Moving off monopolist internet

As Tom Slee puts it in No One Makes You Shop At Walmart, (and I think either Zephyr Teachout or David Dayen, or both, explain in their recent books), it’s not true that your individual interactions with monopolists matter. As a consumer, staying away from monopolists is a losing strategy. The point is democratic policymaking, not impotent boycotts. There’s a reason they’re monopolists, after all.

That said, I’m trying to slowly wean myself off the predatory internet.

Here’s my short-term plan:

  1. Set up my own domain (
  2. Set up many email addresses, each for a different way of using email. For instance: for reading newsletters, shopping@ for commerce, hello@ for correspondence, etc
  3. Set up an old-school blog (hello!)
  4. Every time I write something particularly good on FB, rewrite it slightly nicer on the blog
  5. I’ve carved out some writing explicitly for a substack: yenta!
  6. So far, my email addresses auto-forward to gmail
  7. One of these days, I’ll set up a NAS to hold all my files instead of dropbox.


  • Email: After a few years, I think I’ll be able to have straightened out these tangled threads enough to take more decisive action in sunsetting or sharply limiting my old email accounts. Before then, I hope to wean off the gmail UX for a separate inbox.
  • Files: Fingers crossed, the NAS will solve all my problems.
  • Writing: I’ve already started yenta, and will likely spin up another newsletter focused on technology & politics. (Name tbd — I’m currently leaning towards “Civil Integrity”.) I’ll opportunistically cross-post some juicy bits from the newsletter to this blog, but presumably be three different spaces.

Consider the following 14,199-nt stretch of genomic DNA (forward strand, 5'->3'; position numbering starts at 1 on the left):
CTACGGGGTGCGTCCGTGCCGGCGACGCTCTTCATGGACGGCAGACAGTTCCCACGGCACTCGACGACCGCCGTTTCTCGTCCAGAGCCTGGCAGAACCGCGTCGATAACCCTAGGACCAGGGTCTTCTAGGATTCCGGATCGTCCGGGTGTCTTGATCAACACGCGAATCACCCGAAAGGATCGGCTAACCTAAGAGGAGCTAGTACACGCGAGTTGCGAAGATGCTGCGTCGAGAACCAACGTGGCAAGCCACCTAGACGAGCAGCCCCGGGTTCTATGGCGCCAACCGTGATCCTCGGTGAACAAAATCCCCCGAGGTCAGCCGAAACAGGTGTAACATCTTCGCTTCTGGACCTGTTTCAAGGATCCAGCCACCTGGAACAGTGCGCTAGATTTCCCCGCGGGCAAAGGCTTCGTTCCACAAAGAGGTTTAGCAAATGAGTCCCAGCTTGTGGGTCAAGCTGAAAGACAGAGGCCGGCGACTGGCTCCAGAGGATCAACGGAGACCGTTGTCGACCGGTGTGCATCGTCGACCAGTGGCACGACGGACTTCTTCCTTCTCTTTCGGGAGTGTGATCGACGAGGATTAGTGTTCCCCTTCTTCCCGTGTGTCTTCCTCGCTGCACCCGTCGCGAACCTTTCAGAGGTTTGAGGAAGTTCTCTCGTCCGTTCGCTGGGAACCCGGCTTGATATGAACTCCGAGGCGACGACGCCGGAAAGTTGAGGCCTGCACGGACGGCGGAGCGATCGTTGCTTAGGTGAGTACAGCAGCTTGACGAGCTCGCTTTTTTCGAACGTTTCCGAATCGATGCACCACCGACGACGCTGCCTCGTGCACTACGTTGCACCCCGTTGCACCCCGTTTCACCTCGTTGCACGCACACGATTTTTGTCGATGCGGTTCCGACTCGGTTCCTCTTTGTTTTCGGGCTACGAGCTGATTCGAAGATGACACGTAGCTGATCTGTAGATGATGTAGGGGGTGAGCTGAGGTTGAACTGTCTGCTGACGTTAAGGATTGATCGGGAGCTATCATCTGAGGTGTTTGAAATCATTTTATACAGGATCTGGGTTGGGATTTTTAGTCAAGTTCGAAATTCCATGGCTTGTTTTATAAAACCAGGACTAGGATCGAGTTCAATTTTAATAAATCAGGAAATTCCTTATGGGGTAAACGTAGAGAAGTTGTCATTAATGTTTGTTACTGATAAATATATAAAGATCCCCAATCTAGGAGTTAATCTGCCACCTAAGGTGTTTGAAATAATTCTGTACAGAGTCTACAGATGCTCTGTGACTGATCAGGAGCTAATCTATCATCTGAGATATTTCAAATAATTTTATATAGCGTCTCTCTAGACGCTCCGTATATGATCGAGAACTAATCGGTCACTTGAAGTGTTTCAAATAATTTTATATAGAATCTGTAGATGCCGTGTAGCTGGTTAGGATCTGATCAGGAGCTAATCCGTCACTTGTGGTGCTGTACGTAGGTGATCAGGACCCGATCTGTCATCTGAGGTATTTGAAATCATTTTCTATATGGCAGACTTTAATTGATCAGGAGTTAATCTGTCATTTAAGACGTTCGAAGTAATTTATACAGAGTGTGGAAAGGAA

• Social networks: If all goes well, my friends will start getting used to corresponding via blog posts, comments, and email. I doubt that’ll happen. Instead, I’m slowly weaning myself towards Twitter + one other social network to be chosen. Clubhouse? I’ll hold my fire and try to have a lively Signal presence instead.

There are also ways that surveillance and monopolist technologies entwine themselves in your life, even when you’re not actively using them. Here’s my plan:

  • Web browsing: Firefox, firefox container tabs, firefox facebook container(!!), u-block origin, and privacy badger.
  • Reading online things: Firefox better web with Scroll. Email newsletters. Nuzzel.
  • Infra: Soon I’ll get a VPN (mozilla-branded?). I hear pi-holes are good? Looking for suggestions.
  • Maps: Apple maps for now. Don’t sign into google maps.
  • Tracking: Facebook only via a web browser. View it via safari on the iphone.
  • Chat / Video: Signal and Jitsi for now. Soon I’ll use a friend’s self-hosted Jitsi instead.

So that’s the plan right now. In short — set up a few things now, mostly dual-tracked. Patiently give myself years to mature into them, and as my use of them deepens (and others follow along) start leaning on them more heavily.

I’d ask what your plan is, and I am interested. But, in the end, the real change has to come from public policy. Don’t get too seduced by individualistic theories of social change.

PS – Don’t forget that I do (and you can) use A Few Weird Tricks to make your Twitter and Facebook experience much more pleasant. (You can even get rid of ads without an ad blocker!).

2 replies on “Moving off monopolist internet”

I’m on board with/have been doing a lot of this, but my biggest struggle is the Facebook app one: using Facebook in Safari on iOS then still allows Facebook in to my web browsing. So I’ve opted for the native app, with as restricted permissions as possible…though it is now getting thirsty and constantly trying to tell me via in app alert why I should give it notification permissions.

Hi Alan, thanks for this.

Since you brought this up, I’ve segregated my browsers so that one (Firefox) is only for Facebook, and the other (Safari) is for everything else that needs persistent login data. (I’ve always used firefox focus for off-the-cuff searching and browsing)

Would that not work? Am I missing something?

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